A Review Of:
THE BYRON BAND / LOST & FOUND

Here we are - 2003 and I am enjoying a brand new 2CD set from THE BYRON BAND; the last band to release an album featuring the original URIAH HEEP singer - David Byron, who passed away a few years after this band split up. David rose to fame from 1970 to '76 as the frontman for the British band when they were at their peak with such albums as Demons and Wizards, The Magicians Birthday and Return To Fantasy. He was fired from the band in 1976, sang on 3 post-Heep albums [Rough Diamond s/t, Baby Faced Killer - solo, and Byron Band's On The Rocks]. During this period his fame and fortune dropped and by the time he passed away in February of 1985, he had little in the way of money, a career or support after years of alcohol abuse. From 1980 to '82 he fronted The Byron Band with  guitarist/ songwriter/producer Robin George. The band's lone LP ["On The Rocks", 1981 Creole Records] went out almost unnoticed by once adoring fans and media who years earlier would be keen to interview and put David front and center of the major music rags in the UK and the US. 

A few years back Robin George mentioned he thought he had tapes of the Byron Band  and later, after realizing the growing interest in David through new Heep books, remasters, and a David Byron book dug the tapes out and began to master them for this release. "Lost and Found" is the compilation of tapes Robin had for the past 20+ years, some from demo sessions and a few live recordings. 

Disc one starts with full band demos from 1982, and perhaps my favorite part of this release as it contains 5 unheard of songs featuring David Byron. It also IMO puts down any suspicion that David was washed-up at this point. These are great songs, David and the band all sound great and it's a shame they never were produced in to a 2nd album at that point in 1982. Tracks include the funky "Learn The Dance", followed by 3 excellent rock tunes - "I Need Love", "Fool For A Pretty Face" and "Safety In Numbers", as well as "Bad Girl" [which had previously been included on the band's 1981 LP]. Last up is "One More Minute", it's a ballad, with heavy guitar from Robin and a classic David Byronperformance;the best of the 'new' tracks here and I'd rank this near the top of David's recorded works. For the 5 unheard of songs - this release will be worth it for any David Byron fan....but there's more! Next up are a bunch of acoustic demos done at David's house with just himself and Robin. These are more like quick takes, with only a chorus and verse here and there and some chatter between David and Robin throughout, still interesting to hear though.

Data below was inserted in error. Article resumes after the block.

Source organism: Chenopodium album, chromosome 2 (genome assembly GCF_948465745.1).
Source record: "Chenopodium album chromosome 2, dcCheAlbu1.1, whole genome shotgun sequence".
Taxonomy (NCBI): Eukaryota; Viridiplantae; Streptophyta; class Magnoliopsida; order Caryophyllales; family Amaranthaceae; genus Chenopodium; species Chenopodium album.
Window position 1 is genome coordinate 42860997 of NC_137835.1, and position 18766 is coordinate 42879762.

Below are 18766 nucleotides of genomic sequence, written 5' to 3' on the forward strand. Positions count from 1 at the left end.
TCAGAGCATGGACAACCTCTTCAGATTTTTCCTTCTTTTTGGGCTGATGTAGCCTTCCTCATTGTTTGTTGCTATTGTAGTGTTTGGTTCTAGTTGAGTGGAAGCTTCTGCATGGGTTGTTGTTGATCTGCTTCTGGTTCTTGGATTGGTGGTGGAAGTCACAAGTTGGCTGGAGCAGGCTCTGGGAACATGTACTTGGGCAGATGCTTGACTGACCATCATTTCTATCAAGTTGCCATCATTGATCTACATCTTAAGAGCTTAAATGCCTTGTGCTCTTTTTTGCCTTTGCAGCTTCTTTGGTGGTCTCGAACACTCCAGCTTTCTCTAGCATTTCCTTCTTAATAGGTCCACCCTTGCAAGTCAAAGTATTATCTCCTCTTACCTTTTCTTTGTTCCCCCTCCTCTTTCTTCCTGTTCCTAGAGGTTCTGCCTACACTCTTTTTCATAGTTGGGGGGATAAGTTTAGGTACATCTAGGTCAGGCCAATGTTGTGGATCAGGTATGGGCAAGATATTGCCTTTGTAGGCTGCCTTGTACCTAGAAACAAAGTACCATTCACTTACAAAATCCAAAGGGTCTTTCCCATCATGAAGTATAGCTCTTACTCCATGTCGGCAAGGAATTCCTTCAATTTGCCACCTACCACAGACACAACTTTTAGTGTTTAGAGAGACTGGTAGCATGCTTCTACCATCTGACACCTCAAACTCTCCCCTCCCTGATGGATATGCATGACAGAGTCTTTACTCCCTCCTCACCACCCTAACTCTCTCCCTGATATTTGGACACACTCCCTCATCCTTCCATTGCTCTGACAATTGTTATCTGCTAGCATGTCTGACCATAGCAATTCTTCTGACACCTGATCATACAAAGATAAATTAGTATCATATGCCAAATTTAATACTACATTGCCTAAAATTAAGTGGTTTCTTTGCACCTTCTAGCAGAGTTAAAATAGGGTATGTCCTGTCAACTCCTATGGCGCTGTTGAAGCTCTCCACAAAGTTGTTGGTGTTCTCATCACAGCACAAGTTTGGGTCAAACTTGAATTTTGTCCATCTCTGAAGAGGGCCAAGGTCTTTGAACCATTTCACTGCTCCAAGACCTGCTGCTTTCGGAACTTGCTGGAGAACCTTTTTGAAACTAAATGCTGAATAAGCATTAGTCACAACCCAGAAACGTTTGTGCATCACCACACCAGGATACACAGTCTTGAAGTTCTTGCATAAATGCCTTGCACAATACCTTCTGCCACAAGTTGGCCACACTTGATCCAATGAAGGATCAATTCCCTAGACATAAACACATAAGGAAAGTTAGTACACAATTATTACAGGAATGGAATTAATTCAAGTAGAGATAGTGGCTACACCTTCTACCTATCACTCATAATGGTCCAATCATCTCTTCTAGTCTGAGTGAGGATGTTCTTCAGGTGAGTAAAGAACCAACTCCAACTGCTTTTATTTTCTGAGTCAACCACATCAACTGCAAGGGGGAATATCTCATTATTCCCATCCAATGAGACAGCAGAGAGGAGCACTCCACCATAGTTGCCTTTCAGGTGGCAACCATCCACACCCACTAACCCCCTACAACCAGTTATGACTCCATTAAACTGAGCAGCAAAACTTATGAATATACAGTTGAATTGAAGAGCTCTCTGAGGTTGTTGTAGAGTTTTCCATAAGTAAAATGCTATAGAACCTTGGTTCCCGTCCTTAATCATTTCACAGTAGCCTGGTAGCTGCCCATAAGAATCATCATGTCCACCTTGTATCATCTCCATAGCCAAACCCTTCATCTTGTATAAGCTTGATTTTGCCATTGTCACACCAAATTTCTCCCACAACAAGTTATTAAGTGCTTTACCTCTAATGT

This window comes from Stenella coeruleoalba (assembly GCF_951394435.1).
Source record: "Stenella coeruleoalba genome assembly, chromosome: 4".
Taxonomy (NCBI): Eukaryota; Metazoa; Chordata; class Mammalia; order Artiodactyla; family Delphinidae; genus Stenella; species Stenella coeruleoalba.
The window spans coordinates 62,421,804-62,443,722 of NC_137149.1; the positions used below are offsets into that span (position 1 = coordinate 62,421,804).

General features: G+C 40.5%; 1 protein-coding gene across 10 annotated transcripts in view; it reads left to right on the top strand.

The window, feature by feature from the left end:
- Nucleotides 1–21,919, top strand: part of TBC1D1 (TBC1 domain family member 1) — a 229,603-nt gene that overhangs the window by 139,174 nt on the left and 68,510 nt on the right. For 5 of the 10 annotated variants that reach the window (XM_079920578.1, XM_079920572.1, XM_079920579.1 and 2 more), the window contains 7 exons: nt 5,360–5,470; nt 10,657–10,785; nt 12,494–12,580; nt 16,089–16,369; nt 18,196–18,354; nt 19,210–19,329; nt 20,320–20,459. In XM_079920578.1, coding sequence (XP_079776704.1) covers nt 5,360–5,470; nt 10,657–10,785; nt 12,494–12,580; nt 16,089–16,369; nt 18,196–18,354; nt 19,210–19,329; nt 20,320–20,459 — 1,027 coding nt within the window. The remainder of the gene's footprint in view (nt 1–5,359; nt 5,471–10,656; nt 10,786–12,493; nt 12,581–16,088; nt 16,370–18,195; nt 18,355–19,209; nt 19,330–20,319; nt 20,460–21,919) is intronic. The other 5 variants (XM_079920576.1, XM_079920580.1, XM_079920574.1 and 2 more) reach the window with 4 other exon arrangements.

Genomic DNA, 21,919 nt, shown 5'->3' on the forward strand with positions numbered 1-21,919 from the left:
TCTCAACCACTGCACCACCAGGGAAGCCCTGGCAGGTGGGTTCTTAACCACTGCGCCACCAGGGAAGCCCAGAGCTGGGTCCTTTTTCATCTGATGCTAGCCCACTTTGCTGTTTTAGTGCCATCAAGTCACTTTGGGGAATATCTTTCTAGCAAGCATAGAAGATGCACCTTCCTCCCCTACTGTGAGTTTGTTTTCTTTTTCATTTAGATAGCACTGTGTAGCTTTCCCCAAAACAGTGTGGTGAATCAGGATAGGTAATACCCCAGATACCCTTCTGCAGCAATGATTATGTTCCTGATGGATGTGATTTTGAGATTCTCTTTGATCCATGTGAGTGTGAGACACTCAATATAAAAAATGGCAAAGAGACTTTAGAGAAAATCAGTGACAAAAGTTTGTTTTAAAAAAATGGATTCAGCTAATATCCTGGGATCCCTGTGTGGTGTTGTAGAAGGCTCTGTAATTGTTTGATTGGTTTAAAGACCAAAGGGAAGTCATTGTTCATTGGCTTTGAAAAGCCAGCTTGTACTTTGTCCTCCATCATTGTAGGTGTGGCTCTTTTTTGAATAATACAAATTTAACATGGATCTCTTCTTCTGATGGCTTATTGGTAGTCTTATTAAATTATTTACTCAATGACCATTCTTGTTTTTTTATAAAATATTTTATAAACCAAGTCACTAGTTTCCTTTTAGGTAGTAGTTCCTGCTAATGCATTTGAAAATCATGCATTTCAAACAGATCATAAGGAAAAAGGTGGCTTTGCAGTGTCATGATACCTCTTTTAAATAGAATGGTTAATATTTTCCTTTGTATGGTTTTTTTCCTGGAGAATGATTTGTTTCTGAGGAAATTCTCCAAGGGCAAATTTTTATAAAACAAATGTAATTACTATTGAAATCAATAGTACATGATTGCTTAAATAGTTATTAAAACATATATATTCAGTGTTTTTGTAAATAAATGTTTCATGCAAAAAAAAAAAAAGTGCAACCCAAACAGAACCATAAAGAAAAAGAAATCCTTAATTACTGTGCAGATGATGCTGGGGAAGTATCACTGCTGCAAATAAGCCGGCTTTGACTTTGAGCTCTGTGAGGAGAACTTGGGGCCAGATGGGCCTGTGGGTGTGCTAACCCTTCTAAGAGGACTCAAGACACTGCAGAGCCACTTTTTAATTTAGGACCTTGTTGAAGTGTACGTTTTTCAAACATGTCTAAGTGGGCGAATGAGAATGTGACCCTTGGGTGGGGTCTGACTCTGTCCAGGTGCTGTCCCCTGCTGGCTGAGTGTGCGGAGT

Disc 2 consists of a 1981 band rehearsal and a Live show from Liverpool in 1980. The sound is pretty good considering these weren't recorded to be released as such. The rehearsal features 6 songs, including a few from the On The Rocks LP, a few of the outtakes [see disc one] and 2 others - "Goodnight Blues" and "Last Chance Jam". Heep fans will likely love the Live in Liverpool '80 part a lot though. It includes 8 songs, including a few On The Rocks songs, "Roll Over Beethoven" [last song], previously unheard "Liverpool Blues" [which David seemed to thoroughly enjoy] and 2 Heep tunes - "July Morning" and "Sweet Lorraine". While the band stayed true to the original arrangement of "July Morning" [add in Mel Collins' saxophone], it is "Sweet Lorraine" that is surprising, with the saxophone more prominent and the song has an upbeat feel to it. Interesting commentary from David as well, such as when someone calls out for "Gypsy" and he replies 'another band does that one'. David sounds in great voice, again putting down the myth that had it in his post-Heep career. The band sound good, big guitar sound, tight, like they must've enjoyed the set and me hopes there's more such live tapes out there of the Byron Band somewhere. Disc 2 closes with "AngelSong", a lightertrack by Robin George from 1985 featuring Charlie Morgan [Elton John] on drums, Pino Palladino on bass and Pete Green [aka Daniel Boone] on keys, plus Chris Thompson on backing vocals. I'm assuming it's included here as a tribute to David, as it fits nicely.

 

In all, an excellent and welcomed release by Robin George! The man deserves a big pat on the back for getting these recordings out to starving David Byron fans. Another reminder of how great of a singer/performer David was and how much he's missed, as well as the little known point that The Byron Band was indeed a very good rock band, and it's a shame they never continued beyond 1 album.

Review: Kevin J. Julie  (Universal Wheels) August  '03